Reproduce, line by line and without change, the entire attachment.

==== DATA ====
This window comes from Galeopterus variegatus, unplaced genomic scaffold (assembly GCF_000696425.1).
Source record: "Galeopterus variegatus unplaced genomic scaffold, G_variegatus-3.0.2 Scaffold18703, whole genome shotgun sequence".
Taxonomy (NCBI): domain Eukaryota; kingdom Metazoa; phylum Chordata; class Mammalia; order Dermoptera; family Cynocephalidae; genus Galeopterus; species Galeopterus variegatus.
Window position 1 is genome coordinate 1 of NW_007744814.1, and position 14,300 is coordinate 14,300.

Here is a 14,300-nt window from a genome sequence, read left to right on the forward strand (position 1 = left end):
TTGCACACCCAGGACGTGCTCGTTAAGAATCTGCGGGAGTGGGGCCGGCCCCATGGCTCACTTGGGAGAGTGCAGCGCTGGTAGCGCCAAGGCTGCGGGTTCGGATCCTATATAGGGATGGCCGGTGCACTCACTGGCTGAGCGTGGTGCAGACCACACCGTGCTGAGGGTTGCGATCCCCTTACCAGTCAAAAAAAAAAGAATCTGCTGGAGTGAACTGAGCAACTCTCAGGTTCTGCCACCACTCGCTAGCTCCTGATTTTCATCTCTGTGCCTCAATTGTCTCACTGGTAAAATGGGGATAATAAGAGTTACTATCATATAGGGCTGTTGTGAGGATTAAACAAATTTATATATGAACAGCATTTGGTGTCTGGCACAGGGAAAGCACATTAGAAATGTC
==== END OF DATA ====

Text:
This window comes from Galeopterus variegatus, unplaced genomic scaffold (assembly GCF_000696425.1).
Source record: "Galeopterus variegatus unplaced genomic scaffold, G_variegatus-3.0.2 Scaffold18703, whole genome shotgun sequence".
Taxonomy (NCBI): domain Eukaryota; kingdom Metazoa; phylum Chordata; class Mammalia; order Dermoptera; family Cynocephalidae; genus Galeopterus; species Galeopterus variegatus.
Window position 1 is genome coordinate 1 of NW_007744814.1, and position 14,300 is coordinate 14,300.

Here is a 14,300-nt window from a genome sequence, read left to right on the forward strand (position 1 = left end):
TTGCACACCCAGGACGTGCTCGTTAAGAATCTGCGGGAGTGGGGCCGGCCCCATGGCTCACTTGGGAGAGTGCAGCGCTGGTAGCGCCAAGGCTGCGGGTTCGGATCCTATATAGGGATGGCCGGTGCACTCACTGGCTGAGCGTGGTGCAGACCACACCGTGCTGAGGGTTGCGATCCCCTTACCAGTCAAAAAAAAAAGAATCTGCTGGAGTGAACTGAGCAACTCTCAGGTTCTGCCACCACTCGCTAGCTCCTGATTTTCATCTCTGTGCCTCAATTGTCTCACTGGTAAAATGGGGATAATAAGAGTTACTATCATATAGGGCTGTTGTGAGGATTAAACAAATTTATATATGAACAGCATTTGGTGTCTGGCACAGGGAAAGCACATTAGAAATGTC